Your Excellencies, Secretary General, my Lords, Ladies and Gentlemen: welcome to Lancaster House. On this occasion, unique in our lifetimes, as Foreign Secretary, it is also my great pleasure to convey to Her Majesty today the loyal greetings and respects of the members of her Diplomatic Service who are so admirably serving her and our country in our Embassies and High Commissions around the world.
Today we honour the life and reign of Her Majesty Queen Elizabeth II as she marks sixty years on the throne, as well as sending our best wishes to HRH the Duke of Edinburgh. In all those years she has never once faltered in service to our country and to her people.
Throughout all the changes our world has experienced in six decades she has remained absolutely constant. She has united our nation through thick and thin. And she has been an inspirational and unmatched example of the highest ideals of our society: public service; dignity in the face of responsibility and adversity; selfless devotion to duty; and love of family, community and country.
Our Queen is the unsurpassed Briton, and today we the British people renew our loyalty to her. No one has done more than Her Majesty to strengthen the bonds of friendship, understanding and goodwill between Britain and the world. With her own unique diplomacy she has touched the lives of millions of people beyond our shores and far beyond the sixteen nations of which she is Head of State.
She has made a remarkable 261 official visits overseas to 116 different countries, including 96 State Visits. As Head of the Commonwealth, she has been a unifying force as it has changed and grown from eight to fifty-four independent members.
And as the joyful Royal Wedding last year showed, The Queen and the Royal Family have the power to transcend politics and geography to appeal to the hearts of people around the world.
So it is most fitting to share this moment of national celebration with you all: our fellow members of the Commonwealth family, the Overseas Territories with whom we maintain such strong ties and our trusted allies and valued friends from around the world.
Only once before in all of Britain’s history has a monarch reigned for more than sixty years and celebrated a Diamond Jubilee: that was one hundred and twenty-five years ago in 1897, and our monarch was Queen Victoria.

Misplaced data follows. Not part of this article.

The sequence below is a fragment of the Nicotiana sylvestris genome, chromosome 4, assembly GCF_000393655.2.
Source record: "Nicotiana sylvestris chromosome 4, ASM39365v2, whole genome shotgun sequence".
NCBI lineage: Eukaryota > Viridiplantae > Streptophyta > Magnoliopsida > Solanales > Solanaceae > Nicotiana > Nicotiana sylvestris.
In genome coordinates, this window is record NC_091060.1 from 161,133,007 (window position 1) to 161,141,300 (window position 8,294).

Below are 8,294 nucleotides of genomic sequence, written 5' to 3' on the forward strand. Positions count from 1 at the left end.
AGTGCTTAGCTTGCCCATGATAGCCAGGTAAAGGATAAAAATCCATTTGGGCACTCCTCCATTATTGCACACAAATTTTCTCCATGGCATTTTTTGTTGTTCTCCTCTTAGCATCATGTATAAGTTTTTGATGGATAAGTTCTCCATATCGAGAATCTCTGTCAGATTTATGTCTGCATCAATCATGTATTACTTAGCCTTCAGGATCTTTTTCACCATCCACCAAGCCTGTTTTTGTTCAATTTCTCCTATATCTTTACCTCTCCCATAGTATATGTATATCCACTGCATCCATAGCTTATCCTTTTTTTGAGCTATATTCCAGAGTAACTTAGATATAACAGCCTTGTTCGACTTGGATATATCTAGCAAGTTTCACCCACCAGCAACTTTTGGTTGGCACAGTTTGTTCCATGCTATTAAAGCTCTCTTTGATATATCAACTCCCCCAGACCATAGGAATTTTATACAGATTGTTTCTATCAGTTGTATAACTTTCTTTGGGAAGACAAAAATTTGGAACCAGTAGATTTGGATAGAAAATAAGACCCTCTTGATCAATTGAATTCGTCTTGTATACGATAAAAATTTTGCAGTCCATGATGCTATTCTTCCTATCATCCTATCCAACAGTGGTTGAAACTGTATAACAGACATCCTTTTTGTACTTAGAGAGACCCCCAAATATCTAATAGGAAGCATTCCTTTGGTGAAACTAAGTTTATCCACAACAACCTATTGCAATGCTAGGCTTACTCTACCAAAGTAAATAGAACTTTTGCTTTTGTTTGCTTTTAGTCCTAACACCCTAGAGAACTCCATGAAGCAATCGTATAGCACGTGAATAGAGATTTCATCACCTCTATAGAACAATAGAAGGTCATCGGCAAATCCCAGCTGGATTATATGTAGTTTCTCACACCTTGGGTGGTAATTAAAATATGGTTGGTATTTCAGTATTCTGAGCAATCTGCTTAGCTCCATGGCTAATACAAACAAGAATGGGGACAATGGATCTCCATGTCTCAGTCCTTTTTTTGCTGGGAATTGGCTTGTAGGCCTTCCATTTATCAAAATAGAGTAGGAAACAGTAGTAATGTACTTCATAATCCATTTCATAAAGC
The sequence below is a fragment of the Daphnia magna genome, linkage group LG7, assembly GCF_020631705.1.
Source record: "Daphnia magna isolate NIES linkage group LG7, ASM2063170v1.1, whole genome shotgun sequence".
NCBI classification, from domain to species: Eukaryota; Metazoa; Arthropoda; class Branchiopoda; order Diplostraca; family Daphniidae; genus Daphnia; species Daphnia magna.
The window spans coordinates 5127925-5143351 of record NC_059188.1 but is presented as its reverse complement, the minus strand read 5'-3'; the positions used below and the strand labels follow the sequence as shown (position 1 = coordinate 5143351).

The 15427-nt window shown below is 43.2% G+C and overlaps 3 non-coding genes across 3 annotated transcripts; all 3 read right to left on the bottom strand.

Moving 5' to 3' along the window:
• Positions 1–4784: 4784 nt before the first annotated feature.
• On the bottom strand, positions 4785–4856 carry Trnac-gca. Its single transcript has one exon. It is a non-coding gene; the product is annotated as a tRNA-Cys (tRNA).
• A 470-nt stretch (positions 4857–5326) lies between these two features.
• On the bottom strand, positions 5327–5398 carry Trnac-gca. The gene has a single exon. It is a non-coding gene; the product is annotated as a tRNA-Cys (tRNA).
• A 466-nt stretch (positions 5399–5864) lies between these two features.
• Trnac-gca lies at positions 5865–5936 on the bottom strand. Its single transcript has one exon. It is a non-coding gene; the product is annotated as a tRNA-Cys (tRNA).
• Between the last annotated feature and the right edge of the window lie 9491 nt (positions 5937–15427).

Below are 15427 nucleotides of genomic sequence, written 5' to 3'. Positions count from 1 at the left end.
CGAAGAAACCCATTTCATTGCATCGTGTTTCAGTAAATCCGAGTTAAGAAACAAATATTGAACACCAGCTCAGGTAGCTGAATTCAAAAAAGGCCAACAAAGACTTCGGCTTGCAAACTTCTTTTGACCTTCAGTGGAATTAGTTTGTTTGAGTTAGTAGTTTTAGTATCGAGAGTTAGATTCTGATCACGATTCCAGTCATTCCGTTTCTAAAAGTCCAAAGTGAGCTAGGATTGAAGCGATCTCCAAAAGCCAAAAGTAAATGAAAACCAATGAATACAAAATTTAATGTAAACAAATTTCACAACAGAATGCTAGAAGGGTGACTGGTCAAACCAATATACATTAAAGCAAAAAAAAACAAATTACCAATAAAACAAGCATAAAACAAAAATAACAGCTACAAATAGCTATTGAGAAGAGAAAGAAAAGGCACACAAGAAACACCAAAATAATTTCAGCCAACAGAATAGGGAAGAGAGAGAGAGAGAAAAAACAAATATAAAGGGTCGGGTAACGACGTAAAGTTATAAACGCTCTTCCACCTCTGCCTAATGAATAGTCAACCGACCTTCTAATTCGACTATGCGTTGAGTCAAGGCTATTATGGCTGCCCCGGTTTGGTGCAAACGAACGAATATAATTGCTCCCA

Picture if you will the scene then as forty-six thousand men in arms processed through the streets of London, in the largest cavalcade ever assembled in our city; their massed ranks a riot of colour from the Bengal Lancers with their nine-foot beflagged lances to the gleaming colours of units from across the British Empire. At their head rode Field Marshal Lord Roberts, astride the famous white Arab Pony which seventeen years earlier had borne him from Kabul to the relief of Kandahar. And the streets were lined for miles on end with thousands of British men and women showing their gratitude and loyalty to their Queen.
Today, streets are again lined with many thousands of all ages and new generations just as devoted to our monarchy, and some of the soldiers are just as familiar with the road to Kandahar, reminding us of the sacrifices of our own times.
But in so many other respects, Britain today is a very different country, and our relations with the world are on a completely different footing from that recent past. Today we celebrate with our friends around the world in a spirit of equal partnership, respect, friendship and shared opportunity.
But the celebrations, street parties and concerts that have taken place the length and breadth of our country over the last week have been no less fervent or colourful, and they too will go down in history. No one who saw the sight of a thousand boats mustered on the Thames in the Pageant for Her Majesty on Sunday will ever forget it.
It was 60 years ago in 1952 that the hopes of the nation and the responsibilities of leadership came to rest on our young Queen.
I came across a message that was sent on the day of her Coronation, 59 years ago, by the Commander of British Forces in the Middle East, to all the many children of our Armed Forces stationed there at the time. He wrote the following moving words:
“This Coronation Day of Her Gracious Majesty Queen Elizabeth II is a day of rejoicing and celebration. Unfortunately you cannot attend the great ceremonies being held in London. But all your lives you will I am sure remember with pride that you celebrated this day with Her Majesty’s Army … I ask you to join with me this day in the prayer that Almighty God will bless our Queen, guiding her in increasing wisdom, courage, love and understanding in the years of her reign that lie ahead. They will be the years in which you and the Queen’s own children will grow up. May they be many wonderful happy years for her, for them, and for you”.
Today we unite in gratitude that those hopes and wishes, expressed on her Coronation day, have been fulfilled. We once more express our humble loyalty to Her Majesty The Queen.
We celebrate with you our bonds of friendship with our fellow countrymen and women and with our friends abroad. We reaffirm our commitment to international peace and security, and to the rights, dignity and prosperity of the peoples of all nations. And we face the world with pride, confidence and optimism that even better year for our nation lie ahead of us.
God Save The Queen, and long indeed may she reign over us.